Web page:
Literacy is so important to HISD’s newly formed Student Congress that the organization has already created its own mentoring program.
“Bring a Book” got its start last September, when Congress members began brainstorming ideas for possible service projects. After agreeing to focus on literacy, the group decided to pair high-school students with second-graders to develop the younger children’s reading comprehension skills.
“Low literacy rates are a systemic issue,” explained Congress member Juliana Dunn (Carnegie Vanguard HS). “This city’s future depends upon the promise of an educated, informed citizenry. Parents should read with their kids 20 minutes a night, but not every parent has the time or means to do that. So it has to start in school, and in programs like Bring a Book.”
In an arrangement very similar to HISD’s Read Houston Read program—which serves first-grade students through community volunteers—the high-school students act as tutors, mentors, and friends to the elementary students, reading for an hour with the second-graders once a week.
Congress members already have partnerships in place between Carnegie Vanguard High School and the Gregory Lincoln Education Center, Bellaire High School and Benavidez Elementary School, and North Houston Early College High School and Roosevelt Elementary School, and partnerships with more elementary schools are underway. At least 10 of the targeted elementary schools are also participating in Read Houston Read, for a double dose of literacy mentoring.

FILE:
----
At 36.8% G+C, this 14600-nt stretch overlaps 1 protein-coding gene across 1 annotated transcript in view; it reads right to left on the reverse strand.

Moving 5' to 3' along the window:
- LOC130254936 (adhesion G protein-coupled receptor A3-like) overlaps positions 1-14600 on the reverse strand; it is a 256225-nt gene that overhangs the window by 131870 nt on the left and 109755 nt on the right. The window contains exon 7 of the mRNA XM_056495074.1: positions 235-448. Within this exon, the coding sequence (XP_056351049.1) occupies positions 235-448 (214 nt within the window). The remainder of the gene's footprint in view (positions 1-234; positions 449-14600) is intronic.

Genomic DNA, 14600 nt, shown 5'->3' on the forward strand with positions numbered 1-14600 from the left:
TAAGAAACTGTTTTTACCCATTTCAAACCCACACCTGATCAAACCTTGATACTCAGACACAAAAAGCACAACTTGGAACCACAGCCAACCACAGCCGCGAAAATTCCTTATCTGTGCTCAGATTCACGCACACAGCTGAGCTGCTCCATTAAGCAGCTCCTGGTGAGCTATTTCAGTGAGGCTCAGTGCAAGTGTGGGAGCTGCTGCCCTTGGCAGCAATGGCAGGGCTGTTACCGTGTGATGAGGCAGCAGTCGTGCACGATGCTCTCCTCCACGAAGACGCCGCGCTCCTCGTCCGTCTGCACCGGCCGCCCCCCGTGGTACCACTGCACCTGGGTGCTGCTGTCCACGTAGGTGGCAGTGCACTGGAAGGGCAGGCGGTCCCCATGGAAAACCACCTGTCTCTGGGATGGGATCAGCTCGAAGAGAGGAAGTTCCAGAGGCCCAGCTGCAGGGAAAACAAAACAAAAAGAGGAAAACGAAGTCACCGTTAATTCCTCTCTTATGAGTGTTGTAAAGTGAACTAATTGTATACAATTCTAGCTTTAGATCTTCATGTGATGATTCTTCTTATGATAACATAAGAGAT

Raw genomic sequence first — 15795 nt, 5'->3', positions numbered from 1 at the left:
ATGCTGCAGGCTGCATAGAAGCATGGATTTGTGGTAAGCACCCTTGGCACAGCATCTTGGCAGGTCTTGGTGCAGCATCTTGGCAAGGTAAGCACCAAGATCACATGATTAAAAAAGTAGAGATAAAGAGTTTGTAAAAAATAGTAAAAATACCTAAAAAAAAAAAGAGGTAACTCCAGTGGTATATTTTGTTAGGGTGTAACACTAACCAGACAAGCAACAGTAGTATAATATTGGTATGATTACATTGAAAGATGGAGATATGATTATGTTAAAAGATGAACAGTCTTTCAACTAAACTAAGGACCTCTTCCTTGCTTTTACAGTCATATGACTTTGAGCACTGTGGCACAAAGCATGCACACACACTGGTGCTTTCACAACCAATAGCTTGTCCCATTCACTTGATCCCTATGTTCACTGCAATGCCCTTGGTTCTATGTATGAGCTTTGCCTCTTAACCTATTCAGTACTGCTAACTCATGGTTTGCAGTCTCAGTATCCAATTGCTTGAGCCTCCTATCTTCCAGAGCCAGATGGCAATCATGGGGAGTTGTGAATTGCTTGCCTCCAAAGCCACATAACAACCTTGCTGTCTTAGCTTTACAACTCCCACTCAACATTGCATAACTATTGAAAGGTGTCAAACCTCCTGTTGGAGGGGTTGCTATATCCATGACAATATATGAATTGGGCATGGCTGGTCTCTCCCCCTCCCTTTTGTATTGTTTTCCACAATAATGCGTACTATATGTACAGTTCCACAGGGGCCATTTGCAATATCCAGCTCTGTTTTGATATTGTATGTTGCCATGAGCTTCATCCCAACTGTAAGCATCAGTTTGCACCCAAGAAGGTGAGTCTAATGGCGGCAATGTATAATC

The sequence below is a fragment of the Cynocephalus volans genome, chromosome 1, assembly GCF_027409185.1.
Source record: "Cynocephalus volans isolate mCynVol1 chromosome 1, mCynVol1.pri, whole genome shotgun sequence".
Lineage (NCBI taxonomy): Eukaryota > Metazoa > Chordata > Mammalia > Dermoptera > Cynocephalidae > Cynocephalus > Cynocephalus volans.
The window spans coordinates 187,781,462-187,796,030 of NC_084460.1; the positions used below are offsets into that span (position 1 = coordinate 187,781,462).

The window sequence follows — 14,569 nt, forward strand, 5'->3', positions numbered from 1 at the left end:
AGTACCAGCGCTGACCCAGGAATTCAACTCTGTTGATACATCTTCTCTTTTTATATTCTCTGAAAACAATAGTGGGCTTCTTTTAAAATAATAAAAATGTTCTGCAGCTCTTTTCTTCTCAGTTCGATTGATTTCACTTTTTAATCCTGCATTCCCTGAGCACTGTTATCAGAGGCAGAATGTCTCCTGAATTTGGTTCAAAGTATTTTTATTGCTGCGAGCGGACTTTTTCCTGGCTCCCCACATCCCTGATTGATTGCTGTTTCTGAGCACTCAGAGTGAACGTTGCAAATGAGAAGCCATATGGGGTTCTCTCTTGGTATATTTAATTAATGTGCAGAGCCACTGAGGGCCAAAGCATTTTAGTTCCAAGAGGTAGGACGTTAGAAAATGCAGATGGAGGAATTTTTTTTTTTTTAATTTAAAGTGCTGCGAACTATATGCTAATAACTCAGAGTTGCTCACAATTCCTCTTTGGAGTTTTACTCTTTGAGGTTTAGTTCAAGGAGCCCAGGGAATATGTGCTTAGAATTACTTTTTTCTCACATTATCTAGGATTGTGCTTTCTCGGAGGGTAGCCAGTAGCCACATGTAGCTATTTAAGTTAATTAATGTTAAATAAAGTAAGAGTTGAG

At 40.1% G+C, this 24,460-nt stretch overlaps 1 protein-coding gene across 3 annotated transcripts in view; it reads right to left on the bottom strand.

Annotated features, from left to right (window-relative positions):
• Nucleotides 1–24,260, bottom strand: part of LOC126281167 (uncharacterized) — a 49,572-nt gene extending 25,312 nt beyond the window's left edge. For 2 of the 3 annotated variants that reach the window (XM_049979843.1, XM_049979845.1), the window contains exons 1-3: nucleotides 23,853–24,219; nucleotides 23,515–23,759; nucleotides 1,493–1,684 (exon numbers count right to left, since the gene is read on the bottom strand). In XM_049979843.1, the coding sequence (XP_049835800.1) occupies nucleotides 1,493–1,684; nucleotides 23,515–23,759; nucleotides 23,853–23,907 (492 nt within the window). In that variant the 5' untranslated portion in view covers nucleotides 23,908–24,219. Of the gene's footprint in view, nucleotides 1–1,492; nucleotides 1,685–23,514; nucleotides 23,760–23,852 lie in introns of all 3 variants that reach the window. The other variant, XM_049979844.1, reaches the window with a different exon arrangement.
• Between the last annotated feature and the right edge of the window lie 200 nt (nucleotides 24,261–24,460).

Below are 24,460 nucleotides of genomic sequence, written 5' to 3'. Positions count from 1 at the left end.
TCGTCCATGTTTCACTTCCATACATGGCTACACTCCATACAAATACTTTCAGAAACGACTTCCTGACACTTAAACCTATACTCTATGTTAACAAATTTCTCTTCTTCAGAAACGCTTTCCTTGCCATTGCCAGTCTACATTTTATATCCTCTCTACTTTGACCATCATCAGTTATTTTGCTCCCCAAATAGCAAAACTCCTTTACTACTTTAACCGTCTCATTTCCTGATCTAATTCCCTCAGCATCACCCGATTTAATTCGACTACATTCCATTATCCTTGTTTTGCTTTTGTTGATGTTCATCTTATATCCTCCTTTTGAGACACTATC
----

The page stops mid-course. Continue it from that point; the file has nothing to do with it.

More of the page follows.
“Kids need role models and listeners,” explained Dunn. “It’s easy for a second-grade student to fail a reading test and then say, ‘All right. Well, I guess I’m not good at that, so I just won’t read.’ It’s much harder for a child to give up on herself when she has a big kid by her side, helping her sound out words, letting her know how important it is that she keep trying.”
For more information on HISD’s literacy programs, please visit the HISD website.